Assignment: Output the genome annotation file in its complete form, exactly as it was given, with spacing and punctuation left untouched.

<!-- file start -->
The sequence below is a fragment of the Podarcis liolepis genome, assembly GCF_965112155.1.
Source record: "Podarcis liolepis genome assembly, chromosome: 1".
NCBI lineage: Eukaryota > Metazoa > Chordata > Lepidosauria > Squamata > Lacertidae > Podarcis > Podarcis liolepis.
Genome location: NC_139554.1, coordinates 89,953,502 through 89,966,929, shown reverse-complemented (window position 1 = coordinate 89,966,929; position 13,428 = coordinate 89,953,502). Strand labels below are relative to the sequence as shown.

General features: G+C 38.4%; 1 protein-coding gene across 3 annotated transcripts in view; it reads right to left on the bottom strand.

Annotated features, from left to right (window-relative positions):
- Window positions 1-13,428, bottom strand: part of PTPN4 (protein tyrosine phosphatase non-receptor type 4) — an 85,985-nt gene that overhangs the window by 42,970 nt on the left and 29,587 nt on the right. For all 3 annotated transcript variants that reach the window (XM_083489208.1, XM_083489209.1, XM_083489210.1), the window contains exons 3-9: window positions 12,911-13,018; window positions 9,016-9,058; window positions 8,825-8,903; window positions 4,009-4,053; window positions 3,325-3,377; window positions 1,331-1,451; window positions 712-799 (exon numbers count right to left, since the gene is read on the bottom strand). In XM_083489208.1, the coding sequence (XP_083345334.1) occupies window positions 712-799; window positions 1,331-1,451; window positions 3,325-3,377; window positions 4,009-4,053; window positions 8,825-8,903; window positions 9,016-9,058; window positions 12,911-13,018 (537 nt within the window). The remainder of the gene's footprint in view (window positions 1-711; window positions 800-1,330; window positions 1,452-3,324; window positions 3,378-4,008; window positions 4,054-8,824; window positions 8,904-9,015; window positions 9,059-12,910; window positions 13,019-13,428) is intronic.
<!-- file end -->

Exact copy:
The sequence below is a fragment of the Podarcis liolepis genome, assembly GCF_965112155.1.
Source record: "Podarcis liolepis genome assembly, chromosome: 1".
NCBI lineage: Eukaryota > Metazoa > Chordata > Lepidosauria > Squamata > Lacertidae > Podarcis > Podarcis liolepis.
Genome location: NC_139554.1, coordinates 89,953,502 through 89,966,929, shown reverse-complemented (window position 1 = coordinate 89,966,929; position 13,428 = coordinate 89,953,502). Strand labels below are relative to the sequence as shown.

General features: G+C 38.4%; 1 protein-coding gene across 3 annotated transcripts in view; it reads right to left on the bottom strand.

Annotated features, from left to right (window-relative positions):
- Window positions 1-13,428, bottom strand: part of PTPN4 (protein tyrosine phosphatase non-receptor type 4) — an 85,985-nt gene that overhangs the window by 42,970 nt on the left and 29,587 nt on the right. For all 3 annotated transcript variants that reach the window (XM_083489208.1, XM_083489209.1, XM_083489210.1), the window contains exons 3-9: window positions 12,911-13,018; window positions 9,016-9,058; window positions 8,825-8,903; window positions 4,009-4,053; window positions 3,325-3,377; window positions 1,331-1,451; window positions 712-799 (exon numbers count right to left, since the gene is read on the bottom strand). In XM_083489208.1, the coding sequence (XP_083345334.1) occupies window positions 712-799; window positions 1,331-1,451; window positions 3,325-3,377; window positions 4,009-4,053; window positions 8,825-8,903; window positions 9,016-9,058; window positions 12,911-13,018 (537 nt within the window). The remainder of the gene's footprint in view (window positions 1-711; window positions 800-1,330; window positions 1,452-3,324; window positions 3,378-4,008; window positions 4,054-8,824; window positions 8,904-9,015; window positions 9,059-12,910; window positions 13,019-13,428) is intronic.